xml:space="preserve">
xml:space="preserve">
Advertisement
Advertisement

Harford closing government facilities, putting stop to outdoor sports tournaments in response to rising COVID-19 cases

Outdoor sporting events, including tournaments that would sometimes bringing more than 1,000 people to Harford County fields, are being suspended after they were identified as potential reasons for the county’s recent spike in COVID-19 cases.

The seven-day moving average case rate in Harford County reached a new pandemic high of 25.28 per 100,000 people, according to state data released Thursday morning, and the positivity rate reached 7.36%. Both metrics have been climbing for the past two weeks.

Advertisement

The total number of confirmed COVID-19 cases in the county reached 4,329 Thursday, including 81 deaths.

Hospitalizations for coronavirus reported by Upper Chesapeake Health at its medical facilities in Bel Air and Havre de Grace total 28, with nine in critical care. That’s nearly double the 15 COVID-related hospitalizations UCH reported Monday, according to county officials.

Advertisement
Advertisement

County Executive Barry Glassman said Thursday he had been receiving complaints about tournaments being held at Cedar Lane Park in the Creswell area, as well as other county fields, with large crowds that included people not wearing face masks.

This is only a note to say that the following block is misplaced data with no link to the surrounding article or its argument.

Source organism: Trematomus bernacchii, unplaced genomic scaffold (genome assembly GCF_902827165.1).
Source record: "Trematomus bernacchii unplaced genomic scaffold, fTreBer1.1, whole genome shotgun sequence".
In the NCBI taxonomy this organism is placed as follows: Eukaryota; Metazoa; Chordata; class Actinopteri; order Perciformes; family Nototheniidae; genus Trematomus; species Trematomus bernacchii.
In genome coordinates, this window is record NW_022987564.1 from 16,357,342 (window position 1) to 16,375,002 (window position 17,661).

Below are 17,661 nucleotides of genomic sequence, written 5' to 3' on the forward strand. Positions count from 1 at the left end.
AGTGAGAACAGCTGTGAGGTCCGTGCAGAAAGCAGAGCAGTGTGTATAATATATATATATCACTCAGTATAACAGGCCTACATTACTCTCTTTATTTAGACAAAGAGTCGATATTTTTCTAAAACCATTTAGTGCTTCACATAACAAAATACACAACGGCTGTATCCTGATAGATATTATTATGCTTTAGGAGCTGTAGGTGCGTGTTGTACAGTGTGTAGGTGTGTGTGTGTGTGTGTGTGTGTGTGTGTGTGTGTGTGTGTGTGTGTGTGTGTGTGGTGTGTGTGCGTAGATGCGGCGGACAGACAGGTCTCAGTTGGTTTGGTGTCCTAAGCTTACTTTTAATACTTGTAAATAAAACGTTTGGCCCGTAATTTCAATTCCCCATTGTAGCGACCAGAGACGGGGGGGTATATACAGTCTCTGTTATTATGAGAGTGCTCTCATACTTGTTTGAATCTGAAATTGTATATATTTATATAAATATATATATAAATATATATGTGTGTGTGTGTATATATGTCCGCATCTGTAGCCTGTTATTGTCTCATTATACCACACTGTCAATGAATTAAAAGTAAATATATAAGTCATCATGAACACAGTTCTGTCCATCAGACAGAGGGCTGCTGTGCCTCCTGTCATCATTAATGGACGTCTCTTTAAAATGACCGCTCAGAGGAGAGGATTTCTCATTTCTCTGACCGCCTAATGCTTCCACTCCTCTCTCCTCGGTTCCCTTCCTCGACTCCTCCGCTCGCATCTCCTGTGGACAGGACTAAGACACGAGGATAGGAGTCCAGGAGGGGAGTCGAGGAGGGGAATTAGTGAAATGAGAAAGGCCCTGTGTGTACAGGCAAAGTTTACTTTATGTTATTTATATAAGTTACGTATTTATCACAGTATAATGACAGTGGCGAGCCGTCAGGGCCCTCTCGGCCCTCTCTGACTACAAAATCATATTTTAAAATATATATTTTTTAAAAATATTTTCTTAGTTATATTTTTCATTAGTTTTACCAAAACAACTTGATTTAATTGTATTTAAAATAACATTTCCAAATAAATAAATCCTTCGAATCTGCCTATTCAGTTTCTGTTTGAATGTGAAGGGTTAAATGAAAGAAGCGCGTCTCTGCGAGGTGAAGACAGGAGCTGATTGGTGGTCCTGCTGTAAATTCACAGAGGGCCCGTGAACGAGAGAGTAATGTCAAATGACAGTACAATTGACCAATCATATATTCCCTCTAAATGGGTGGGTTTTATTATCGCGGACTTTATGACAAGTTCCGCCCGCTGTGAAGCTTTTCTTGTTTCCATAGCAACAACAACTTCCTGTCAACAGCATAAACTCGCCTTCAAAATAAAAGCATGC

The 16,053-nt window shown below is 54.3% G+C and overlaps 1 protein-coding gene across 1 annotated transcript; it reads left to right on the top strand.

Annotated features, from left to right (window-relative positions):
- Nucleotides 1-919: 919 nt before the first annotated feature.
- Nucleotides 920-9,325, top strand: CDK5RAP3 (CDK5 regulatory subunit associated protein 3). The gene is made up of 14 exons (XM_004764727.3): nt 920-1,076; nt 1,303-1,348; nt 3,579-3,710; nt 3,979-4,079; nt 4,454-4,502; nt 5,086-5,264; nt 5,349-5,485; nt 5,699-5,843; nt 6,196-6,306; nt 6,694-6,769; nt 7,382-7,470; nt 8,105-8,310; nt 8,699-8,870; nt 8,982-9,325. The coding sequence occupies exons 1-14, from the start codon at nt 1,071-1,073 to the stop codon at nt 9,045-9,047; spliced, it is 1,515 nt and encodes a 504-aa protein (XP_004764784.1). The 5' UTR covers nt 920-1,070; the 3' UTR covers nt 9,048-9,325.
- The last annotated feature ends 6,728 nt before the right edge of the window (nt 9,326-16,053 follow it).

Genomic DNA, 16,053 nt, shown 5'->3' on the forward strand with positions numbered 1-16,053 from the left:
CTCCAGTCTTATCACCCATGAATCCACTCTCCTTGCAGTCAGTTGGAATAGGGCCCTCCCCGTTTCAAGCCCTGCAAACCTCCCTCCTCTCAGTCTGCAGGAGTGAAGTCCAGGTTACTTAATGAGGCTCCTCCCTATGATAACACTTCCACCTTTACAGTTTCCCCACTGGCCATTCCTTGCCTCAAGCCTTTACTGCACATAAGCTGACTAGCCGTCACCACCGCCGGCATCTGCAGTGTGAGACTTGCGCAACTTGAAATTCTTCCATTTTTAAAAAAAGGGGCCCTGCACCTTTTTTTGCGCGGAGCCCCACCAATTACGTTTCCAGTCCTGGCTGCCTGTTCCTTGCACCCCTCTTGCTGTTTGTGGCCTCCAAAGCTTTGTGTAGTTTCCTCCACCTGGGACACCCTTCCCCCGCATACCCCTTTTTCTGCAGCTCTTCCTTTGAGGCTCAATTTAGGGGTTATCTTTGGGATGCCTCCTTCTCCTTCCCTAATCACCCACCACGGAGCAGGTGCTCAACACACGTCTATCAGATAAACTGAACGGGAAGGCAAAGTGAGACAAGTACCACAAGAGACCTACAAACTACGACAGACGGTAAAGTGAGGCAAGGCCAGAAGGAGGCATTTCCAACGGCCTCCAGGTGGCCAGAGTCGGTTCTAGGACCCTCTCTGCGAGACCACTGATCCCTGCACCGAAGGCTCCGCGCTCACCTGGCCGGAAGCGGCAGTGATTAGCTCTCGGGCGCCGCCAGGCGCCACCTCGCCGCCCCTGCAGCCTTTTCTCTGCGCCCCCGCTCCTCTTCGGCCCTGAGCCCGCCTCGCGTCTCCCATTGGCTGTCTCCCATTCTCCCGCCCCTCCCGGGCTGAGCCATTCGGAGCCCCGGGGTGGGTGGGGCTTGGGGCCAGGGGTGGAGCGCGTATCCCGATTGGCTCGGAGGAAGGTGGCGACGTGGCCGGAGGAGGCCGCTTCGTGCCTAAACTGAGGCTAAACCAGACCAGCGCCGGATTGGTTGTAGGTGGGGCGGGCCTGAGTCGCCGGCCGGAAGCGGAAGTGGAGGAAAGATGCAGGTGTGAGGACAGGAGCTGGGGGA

“There had been some concerns over the past couple of weeks about very large crowds, probably in excess of 1,000 people and in a couple of instances with enforcement folks asking people to mask, finding some resistance to do that,” Glassman said.

Those tournaments are organized by the nonprofit Cedar Lane Sports Foundation, the county executive said.

John McHugh, the executive director of the Foundation, said he had been talking with government officials all week and understood the decision.

Advertisement

“The numbers are way up in Harford County, I knew where they were heading,” McHugh said, adding the administration has been very supportive of the organization.

“We’ve had 24 tournaments since we were allowed to in July, we’ve had over 100,000 people come through there,” he said. "This morning they had to make some tough decisions regarding parks and rec, schools and all their programming and I couldn’t disagree with them.”

Glassman said there were a few more weekend tournaments scheduled, but with COVID-19 metrics going up daily, he couldn’t afford to wait.

“They were getting close to the end of their season, but we’re still gaining 50 to 60 cases a night, and I think the numbers are getting bad enough we couldn’t wait until Dec. 1 or something,” Glassman said. “I had to pull the plug on those.”

Molly Mraz, a spokesperson for the Harford County Health Department, said sporting events were one of the top 10 contributors to COVID-19 spread in the county based on local contact tracing.

“We have received numerous complaints about this topic and we have been in communication with the people who run the events and our community leaders to make sure everyone is following the Governor’s orders,” Mraz said. “We cannot stress enough how important it is to wear a mask, keep the 6 feet distance, and to avoid large crowds.”